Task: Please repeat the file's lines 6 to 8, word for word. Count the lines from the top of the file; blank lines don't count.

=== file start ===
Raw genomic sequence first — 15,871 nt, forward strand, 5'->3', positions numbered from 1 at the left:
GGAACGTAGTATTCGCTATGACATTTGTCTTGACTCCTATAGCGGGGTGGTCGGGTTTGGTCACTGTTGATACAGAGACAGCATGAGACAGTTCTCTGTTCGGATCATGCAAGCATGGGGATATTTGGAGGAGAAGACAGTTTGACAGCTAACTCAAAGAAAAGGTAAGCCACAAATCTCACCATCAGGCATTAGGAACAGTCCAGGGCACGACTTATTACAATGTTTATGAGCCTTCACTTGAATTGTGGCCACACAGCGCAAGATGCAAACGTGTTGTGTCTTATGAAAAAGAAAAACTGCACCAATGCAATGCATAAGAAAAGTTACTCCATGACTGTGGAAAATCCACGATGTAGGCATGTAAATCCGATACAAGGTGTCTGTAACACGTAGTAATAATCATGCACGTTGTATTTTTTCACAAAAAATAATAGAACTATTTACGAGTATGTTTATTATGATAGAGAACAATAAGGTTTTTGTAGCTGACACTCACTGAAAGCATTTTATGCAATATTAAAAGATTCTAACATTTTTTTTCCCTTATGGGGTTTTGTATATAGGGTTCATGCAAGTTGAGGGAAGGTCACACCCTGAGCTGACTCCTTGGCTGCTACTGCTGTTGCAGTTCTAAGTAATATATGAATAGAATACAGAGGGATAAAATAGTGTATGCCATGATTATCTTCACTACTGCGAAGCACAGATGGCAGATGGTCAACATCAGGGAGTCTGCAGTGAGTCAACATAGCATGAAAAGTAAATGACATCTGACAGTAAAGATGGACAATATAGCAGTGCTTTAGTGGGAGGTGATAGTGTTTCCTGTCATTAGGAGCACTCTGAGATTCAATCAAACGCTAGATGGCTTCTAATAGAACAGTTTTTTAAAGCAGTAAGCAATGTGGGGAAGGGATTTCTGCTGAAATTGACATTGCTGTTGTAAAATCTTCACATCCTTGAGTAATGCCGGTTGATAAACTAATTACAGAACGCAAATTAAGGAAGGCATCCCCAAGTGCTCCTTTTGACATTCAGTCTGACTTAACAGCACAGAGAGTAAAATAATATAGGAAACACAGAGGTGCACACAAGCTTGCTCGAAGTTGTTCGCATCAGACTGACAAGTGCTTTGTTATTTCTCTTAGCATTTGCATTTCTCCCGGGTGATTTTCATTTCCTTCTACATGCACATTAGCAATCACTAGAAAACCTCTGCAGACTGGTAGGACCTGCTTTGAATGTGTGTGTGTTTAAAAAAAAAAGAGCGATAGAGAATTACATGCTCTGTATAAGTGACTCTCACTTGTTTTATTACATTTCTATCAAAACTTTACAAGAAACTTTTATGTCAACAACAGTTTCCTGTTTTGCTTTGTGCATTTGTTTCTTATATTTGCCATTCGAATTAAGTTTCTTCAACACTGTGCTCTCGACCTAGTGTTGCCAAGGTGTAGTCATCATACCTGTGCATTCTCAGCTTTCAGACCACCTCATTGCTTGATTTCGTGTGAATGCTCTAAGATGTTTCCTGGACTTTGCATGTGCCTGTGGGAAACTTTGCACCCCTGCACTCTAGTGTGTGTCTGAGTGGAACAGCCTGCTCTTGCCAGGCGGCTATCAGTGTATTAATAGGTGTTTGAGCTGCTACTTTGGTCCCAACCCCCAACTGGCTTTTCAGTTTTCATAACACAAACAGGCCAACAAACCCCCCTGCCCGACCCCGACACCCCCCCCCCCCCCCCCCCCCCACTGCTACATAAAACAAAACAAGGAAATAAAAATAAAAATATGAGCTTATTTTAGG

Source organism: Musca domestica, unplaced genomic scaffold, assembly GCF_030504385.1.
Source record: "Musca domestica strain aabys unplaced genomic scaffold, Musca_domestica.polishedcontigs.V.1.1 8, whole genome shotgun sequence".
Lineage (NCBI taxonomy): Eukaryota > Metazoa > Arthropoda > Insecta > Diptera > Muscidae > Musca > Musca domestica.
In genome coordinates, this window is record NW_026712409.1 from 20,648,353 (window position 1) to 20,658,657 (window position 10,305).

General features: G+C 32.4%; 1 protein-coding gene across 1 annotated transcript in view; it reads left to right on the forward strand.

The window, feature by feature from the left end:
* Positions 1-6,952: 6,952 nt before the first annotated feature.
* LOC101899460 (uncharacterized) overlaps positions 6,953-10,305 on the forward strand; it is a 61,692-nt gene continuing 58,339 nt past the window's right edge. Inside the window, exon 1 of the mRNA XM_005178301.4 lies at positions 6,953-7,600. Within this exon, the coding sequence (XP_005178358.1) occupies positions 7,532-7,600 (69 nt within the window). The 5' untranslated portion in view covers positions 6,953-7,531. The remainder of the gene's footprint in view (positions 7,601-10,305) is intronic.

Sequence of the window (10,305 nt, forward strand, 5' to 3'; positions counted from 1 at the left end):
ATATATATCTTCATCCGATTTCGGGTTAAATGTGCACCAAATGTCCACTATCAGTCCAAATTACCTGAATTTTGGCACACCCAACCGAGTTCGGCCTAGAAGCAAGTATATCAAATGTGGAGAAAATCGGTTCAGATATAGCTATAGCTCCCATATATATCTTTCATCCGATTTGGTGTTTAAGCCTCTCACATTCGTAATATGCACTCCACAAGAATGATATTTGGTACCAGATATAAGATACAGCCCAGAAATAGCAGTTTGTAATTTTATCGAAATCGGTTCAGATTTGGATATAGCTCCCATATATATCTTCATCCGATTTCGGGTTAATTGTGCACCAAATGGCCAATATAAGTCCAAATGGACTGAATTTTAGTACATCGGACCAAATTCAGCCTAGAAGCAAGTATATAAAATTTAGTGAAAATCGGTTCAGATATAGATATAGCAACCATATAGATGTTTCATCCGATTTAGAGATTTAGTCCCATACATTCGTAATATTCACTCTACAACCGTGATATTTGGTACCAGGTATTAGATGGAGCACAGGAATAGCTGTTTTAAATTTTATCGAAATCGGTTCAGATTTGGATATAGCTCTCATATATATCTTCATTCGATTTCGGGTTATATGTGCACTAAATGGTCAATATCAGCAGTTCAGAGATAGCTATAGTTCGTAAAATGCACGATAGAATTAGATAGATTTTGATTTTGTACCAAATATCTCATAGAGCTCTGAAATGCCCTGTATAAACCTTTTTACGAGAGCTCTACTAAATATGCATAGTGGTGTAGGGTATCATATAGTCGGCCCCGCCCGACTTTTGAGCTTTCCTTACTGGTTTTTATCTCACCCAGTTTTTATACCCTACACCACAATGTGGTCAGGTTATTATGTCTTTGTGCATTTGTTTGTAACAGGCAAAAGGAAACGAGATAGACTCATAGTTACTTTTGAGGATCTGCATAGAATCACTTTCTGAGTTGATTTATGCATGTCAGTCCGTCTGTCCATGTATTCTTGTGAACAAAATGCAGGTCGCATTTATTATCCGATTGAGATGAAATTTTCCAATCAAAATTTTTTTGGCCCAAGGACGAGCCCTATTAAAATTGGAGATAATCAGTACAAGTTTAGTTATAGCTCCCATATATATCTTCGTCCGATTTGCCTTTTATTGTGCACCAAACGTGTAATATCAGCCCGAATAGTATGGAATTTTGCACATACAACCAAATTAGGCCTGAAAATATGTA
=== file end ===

In genome coordinates, this window is record NW_026712409.1 from 20,648,353 (window position 1) to 20,658,657 (window position 10,305).

General features: G+C 32.4%; 1 protein-coding gene across 1 annotated transcript in view; it reads left to right on the forward strand.

The window, feature by feature from the left end: